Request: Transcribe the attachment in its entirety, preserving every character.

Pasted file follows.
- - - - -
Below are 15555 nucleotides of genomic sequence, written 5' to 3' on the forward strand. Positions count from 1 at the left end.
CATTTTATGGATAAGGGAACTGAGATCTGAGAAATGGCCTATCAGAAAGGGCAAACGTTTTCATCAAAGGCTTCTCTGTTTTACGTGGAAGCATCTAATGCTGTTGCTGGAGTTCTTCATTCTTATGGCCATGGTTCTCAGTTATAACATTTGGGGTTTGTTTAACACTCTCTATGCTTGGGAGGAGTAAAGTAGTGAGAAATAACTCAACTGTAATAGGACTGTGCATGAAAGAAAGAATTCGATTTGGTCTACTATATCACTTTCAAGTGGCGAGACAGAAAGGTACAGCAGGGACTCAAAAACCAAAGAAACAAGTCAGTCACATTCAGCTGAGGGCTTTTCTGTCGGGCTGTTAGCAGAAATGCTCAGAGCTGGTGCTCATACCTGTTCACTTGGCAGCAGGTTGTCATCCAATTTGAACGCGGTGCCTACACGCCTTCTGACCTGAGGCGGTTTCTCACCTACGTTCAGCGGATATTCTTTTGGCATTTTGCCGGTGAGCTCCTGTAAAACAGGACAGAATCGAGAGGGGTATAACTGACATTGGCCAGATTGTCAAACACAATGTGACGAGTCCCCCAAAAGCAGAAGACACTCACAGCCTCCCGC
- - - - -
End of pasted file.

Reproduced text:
Below are 15555 nucleotides of genomic sequence, written 5' to 3' on the forward strand. Positions count from 1 at the left end.
CATTTTATGGATAAGGGAACTGAGATCTGAGAAATGGCCTATCAGAAAGGGCAAACGTTTTCATCAAAGGCTTCTCTGTTTTACGTGGAAGCATCTAATGCTGTTGCTGGAGTTCTTCATTCTTATGGCCATGGTTCTCAGTTATAACATTTGGGGTTTGTTTAACACTCTCTATGCTTGGGAGGAGTAAAGTAGTGAGAAATAACTCAACTGTAATAGGACTGTGCATGAAAGAAAGAATTCGATTTGGTCTACTATATCACTTTCAAGTGGCGAGACAGAAAGGTACAGCAGGGACTCAAAAACCAAAGAAACAAGTCAGTCACATTCAGCTGAGGGCTTTTCTGTCGGGCTGTTAGCAGAAATGCTCAGAGCTGGTGCTCATACCTGTTCACTTGGCAGCAGGTTGTCATCCAATTTGAACGCGGTGCCTACACGCCTTCTGACCTGAGGCGGTTTCTCACCTACGTTCAGCGGATATTCTTTTGGCATTTTGCCGGTGAGCTCCTGTAAAACAGGACAGAATCGAGAGGGGTATAACTGACATTGGCCAGATTGTCAAACACAATGTGACGAGTCCCCCAAAAGCAGAAGACACTCACAGCCTCCCGC